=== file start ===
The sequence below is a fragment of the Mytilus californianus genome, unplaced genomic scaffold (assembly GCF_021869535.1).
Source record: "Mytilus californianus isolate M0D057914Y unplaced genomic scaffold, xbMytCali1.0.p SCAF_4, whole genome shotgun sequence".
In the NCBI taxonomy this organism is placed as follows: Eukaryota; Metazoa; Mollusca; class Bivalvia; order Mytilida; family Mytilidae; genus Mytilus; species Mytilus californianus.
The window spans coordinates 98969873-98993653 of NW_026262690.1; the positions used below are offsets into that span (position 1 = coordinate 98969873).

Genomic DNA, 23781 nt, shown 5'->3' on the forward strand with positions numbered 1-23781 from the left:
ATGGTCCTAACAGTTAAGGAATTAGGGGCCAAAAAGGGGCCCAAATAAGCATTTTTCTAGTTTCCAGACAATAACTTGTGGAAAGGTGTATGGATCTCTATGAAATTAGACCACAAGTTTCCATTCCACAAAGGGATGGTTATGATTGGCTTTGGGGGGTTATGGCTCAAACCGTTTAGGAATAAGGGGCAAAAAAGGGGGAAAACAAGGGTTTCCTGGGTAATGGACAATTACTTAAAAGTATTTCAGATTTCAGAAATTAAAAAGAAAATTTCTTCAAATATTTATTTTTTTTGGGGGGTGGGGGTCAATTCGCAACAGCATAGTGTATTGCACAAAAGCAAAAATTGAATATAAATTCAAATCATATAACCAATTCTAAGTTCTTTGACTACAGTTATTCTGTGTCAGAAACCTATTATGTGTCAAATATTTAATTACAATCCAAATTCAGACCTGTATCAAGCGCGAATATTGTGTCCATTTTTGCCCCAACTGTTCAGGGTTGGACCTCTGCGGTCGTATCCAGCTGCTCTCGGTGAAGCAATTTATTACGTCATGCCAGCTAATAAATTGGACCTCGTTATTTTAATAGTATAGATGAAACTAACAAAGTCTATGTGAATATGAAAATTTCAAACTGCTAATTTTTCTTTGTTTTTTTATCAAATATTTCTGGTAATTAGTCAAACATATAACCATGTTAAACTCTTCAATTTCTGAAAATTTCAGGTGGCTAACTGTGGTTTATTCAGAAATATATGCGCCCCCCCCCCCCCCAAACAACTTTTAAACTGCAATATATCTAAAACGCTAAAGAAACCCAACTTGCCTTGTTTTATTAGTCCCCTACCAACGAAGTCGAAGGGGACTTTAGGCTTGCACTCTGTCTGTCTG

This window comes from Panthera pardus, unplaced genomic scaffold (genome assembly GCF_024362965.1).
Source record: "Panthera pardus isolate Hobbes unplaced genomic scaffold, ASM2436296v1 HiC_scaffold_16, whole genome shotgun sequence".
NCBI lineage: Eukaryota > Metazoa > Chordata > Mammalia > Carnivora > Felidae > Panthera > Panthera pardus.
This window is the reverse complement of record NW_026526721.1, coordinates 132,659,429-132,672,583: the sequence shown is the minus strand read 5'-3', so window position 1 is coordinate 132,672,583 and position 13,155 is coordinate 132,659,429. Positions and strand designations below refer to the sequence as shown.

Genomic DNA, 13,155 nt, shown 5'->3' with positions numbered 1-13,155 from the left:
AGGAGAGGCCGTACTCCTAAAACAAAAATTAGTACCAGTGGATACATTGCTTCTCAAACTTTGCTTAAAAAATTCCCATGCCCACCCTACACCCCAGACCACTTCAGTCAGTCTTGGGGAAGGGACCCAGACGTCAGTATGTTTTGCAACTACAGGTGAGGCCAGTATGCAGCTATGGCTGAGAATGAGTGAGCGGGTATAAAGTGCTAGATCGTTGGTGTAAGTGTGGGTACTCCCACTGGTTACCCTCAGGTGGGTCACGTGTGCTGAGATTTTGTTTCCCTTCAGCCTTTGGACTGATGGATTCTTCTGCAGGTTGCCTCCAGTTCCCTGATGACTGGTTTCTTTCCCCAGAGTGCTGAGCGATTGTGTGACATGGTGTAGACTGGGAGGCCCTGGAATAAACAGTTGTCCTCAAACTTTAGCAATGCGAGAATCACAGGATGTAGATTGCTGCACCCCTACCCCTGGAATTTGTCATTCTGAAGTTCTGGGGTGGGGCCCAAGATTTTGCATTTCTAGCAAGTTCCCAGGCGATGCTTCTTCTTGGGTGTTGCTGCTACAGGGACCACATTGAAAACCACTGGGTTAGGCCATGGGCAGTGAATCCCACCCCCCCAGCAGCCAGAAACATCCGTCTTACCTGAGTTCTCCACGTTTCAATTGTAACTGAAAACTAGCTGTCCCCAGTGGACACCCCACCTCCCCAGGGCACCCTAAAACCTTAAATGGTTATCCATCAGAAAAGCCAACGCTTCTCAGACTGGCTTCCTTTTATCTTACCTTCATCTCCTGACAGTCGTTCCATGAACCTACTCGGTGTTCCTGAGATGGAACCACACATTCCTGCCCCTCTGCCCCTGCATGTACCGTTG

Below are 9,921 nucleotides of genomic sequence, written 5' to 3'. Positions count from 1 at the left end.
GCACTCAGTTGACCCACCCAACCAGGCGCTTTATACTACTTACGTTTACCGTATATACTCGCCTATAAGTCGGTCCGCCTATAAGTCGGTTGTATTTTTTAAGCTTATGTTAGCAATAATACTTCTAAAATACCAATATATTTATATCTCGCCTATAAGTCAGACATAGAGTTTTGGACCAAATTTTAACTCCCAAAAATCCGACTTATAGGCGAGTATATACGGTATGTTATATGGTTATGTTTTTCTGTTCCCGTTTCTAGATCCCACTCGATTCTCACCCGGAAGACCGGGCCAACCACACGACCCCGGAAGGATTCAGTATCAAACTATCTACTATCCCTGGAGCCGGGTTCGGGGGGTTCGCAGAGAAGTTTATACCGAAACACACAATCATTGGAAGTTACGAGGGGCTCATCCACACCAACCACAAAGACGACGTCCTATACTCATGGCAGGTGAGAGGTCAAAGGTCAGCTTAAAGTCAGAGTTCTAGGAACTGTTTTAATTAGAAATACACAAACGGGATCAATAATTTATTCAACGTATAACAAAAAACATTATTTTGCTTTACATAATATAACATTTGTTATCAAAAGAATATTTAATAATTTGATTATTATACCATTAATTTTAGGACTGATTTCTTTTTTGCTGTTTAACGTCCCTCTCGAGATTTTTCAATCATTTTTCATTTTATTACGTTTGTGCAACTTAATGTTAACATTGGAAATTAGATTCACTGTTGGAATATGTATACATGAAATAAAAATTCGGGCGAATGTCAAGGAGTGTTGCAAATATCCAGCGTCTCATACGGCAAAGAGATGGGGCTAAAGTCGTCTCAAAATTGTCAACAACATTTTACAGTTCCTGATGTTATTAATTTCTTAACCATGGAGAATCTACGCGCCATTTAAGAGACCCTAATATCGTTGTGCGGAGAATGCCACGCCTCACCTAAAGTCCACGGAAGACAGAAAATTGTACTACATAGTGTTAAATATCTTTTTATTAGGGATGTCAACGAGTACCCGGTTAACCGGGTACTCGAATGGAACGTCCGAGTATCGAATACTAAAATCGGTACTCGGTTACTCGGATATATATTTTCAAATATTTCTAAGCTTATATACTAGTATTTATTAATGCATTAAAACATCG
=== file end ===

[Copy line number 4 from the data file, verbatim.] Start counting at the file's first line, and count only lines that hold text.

The window spans coordinates 98969873-98993653 of NW_026262690.1; the positions used below are offsets into that span (position 1 = coordinate 98969873).